Probability

# Bijections: Level 5 Challenges

$\large\sum _{ i=1 }^{ n }{ \left\lfloor \frac { A }{ B } i \right\rfloor } +\sum _{ j=1 }^{ m }{ \left\lfloor \frac { B }{ A } j \right\rfloor } = f(n)f(m)$

Let $A,B$ be odd natural numbers that are relatively prime, and let $n= \frac { B-1 }{ 2 }$, $m=\frac { A-1 }{ 2 }$ such that the equation above is fulfilled. If $f$ is a linear function with $f(1) > 0$, what is the sum of the coefficients of $f(x)$?

All 20 diagonals are drawn in a regular octagon. At how many distinct points in the interior of the octagon (not on the boundary) do two or more diagonals intersect?

Details and assumptions

A regular octagon has ${ 8 \choose 2} - 8 = 28 - 8 = 20$ diagonals.

How many permutations $\sigma$ of the set $\{1, 2, \ldots, 15\}$ are there such that $\sigma (1) = 1, \lvert \sigma (n) - \sigma (n-1) \rvert \leq 2$ for $2 \leq n \leq 15$?

Details and assumptions

$\sigma(n)$ denotes the $n^{th}$ position of the permutation.

Brilli the ant is considering the complexities of a 5-dimensional universe. She wants to count the number of integer points that are distance $\sqrt{n}$ away from the origin. Let $T_n$ be the set of ordered 5-tuples of integers $(a_1,a_2,a_3,a_4,a_5)$ such that $a_1^2 + a_2^2 + a_3^2 + a_4^2 + a_5^2 = n.$ However, being an ant, she doesn't have enough toes to record numbers that are above 10. Let $D_n$ be the units digit of $\vert T_n \vert.$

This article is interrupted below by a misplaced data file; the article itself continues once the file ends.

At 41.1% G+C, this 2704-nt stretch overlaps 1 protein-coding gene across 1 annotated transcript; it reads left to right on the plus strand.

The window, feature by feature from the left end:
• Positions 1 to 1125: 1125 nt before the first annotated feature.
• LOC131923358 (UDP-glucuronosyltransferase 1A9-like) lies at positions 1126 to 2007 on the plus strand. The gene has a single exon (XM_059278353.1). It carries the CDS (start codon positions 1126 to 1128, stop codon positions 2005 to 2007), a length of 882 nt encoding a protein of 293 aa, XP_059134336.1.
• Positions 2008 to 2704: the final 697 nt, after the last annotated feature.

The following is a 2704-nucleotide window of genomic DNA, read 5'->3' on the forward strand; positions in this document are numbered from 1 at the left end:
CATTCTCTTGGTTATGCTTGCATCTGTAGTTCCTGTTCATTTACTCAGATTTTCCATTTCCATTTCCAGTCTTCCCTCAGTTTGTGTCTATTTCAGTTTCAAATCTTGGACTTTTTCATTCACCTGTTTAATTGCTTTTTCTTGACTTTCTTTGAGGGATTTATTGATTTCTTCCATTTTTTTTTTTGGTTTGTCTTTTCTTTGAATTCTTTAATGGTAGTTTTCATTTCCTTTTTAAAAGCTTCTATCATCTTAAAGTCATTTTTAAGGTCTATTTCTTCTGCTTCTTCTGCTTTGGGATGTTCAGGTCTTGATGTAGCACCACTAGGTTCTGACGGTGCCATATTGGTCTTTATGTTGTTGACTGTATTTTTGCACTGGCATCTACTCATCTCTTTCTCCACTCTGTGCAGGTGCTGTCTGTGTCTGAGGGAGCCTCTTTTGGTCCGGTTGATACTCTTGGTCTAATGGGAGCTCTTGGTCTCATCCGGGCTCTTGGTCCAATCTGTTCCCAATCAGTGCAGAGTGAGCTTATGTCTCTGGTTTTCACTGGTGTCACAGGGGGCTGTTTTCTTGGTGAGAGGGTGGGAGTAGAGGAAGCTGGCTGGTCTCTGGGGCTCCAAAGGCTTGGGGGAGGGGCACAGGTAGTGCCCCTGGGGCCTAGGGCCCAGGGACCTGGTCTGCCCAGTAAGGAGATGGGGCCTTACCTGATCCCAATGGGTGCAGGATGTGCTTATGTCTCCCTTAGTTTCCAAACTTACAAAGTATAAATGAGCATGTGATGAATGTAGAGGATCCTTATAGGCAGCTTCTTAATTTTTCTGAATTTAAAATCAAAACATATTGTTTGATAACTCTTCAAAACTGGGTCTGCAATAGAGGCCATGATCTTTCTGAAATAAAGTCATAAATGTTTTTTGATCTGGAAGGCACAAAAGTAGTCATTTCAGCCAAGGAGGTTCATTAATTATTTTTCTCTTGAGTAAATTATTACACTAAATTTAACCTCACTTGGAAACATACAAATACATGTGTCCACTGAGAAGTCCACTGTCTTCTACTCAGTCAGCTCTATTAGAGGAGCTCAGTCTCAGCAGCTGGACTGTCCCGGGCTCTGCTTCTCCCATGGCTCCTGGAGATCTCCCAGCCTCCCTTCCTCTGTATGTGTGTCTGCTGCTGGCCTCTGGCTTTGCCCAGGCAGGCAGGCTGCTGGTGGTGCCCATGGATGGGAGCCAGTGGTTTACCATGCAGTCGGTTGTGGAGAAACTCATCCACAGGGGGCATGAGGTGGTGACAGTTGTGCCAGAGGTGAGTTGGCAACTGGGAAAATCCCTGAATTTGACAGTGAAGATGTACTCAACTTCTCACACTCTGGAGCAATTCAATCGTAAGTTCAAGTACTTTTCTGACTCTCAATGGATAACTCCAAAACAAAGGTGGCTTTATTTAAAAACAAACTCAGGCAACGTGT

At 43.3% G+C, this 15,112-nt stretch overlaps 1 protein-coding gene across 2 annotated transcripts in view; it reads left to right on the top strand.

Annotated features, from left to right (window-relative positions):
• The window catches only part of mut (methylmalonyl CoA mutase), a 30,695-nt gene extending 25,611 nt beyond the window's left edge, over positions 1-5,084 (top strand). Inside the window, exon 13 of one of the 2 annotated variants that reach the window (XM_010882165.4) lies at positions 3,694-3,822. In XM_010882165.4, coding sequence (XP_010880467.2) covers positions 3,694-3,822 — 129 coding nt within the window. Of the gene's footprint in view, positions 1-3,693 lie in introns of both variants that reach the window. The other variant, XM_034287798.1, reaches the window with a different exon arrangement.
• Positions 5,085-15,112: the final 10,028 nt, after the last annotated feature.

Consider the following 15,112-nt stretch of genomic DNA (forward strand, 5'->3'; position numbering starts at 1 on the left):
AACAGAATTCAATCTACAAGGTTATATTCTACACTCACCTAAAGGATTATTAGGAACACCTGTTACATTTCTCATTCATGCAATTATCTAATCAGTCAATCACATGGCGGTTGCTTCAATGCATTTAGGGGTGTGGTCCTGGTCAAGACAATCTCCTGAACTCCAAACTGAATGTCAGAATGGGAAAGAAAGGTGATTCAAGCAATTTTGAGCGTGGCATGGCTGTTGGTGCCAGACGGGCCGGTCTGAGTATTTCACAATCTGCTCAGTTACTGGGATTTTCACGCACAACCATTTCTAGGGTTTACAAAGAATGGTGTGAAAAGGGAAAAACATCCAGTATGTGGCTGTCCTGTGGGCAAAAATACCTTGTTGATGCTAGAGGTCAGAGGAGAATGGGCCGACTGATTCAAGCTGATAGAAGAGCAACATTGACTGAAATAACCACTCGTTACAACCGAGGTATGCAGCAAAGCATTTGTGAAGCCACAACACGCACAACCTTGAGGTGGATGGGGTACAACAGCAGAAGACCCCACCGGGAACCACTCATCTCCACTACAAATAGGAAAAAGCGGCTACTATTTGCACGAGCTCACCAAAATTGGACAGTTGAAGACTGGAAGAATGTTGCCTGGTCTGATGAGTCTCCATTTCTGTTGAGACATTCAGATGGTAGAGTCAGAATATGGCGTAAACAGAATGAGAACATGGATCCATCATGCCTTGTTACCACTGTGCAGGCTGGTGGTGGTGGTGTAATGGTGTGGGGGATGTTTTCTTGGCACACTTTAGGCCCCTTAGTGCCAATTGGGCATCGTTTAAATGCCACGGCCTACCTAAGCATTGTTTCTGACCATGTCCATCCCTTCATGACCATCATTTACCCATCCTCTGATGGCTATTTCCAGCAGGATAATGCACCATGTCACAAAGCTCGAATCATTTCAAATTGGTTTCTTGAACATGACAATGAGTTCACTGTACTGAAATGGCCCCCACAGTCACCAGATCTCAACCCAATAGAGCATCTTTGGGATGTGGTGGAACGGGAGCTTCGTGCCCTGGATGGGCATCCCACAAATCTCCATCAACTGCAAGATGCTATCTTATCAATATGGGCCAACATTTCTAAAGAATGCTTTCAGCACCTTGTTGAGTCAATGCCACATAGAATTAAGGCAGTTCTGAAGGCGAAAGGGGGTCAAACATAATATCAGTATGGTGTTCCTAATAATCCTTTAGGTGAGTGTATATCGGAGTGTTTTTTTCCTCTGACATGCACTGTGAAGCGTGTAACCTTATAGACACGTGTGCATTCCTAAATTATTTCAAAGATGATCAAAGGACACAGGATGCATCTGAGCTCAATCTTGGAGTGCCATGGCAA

Determine $\sum_{i = 1}^{5678} D_i.$

Details and assumptions

Note: You are not asked to find the last digit of the sum, but the sum of all the last digits.

For a set $S$, $| S |$ denotes the number of elements in $S$. You can read up on set notation. A man is hired to cut cake at a party. He was informed the day before the party that $28$ people could definitely attend the party but one person wasn't sure if he could make it or not. To make sure everything would be fair, he decided the cut the circular cake into slices such that if either $28$ or $29$ people attended the party, the cake could be distributed evenly to all attendees. At first he thought he needed $28*29=812$ slices but his wife informed him that he was being an idiot.

What is the minimum number of slices the cake cutter needs to slice the cake into such that either $28$ or $29$ people can attend the party and the cake can still be distributed evenly?

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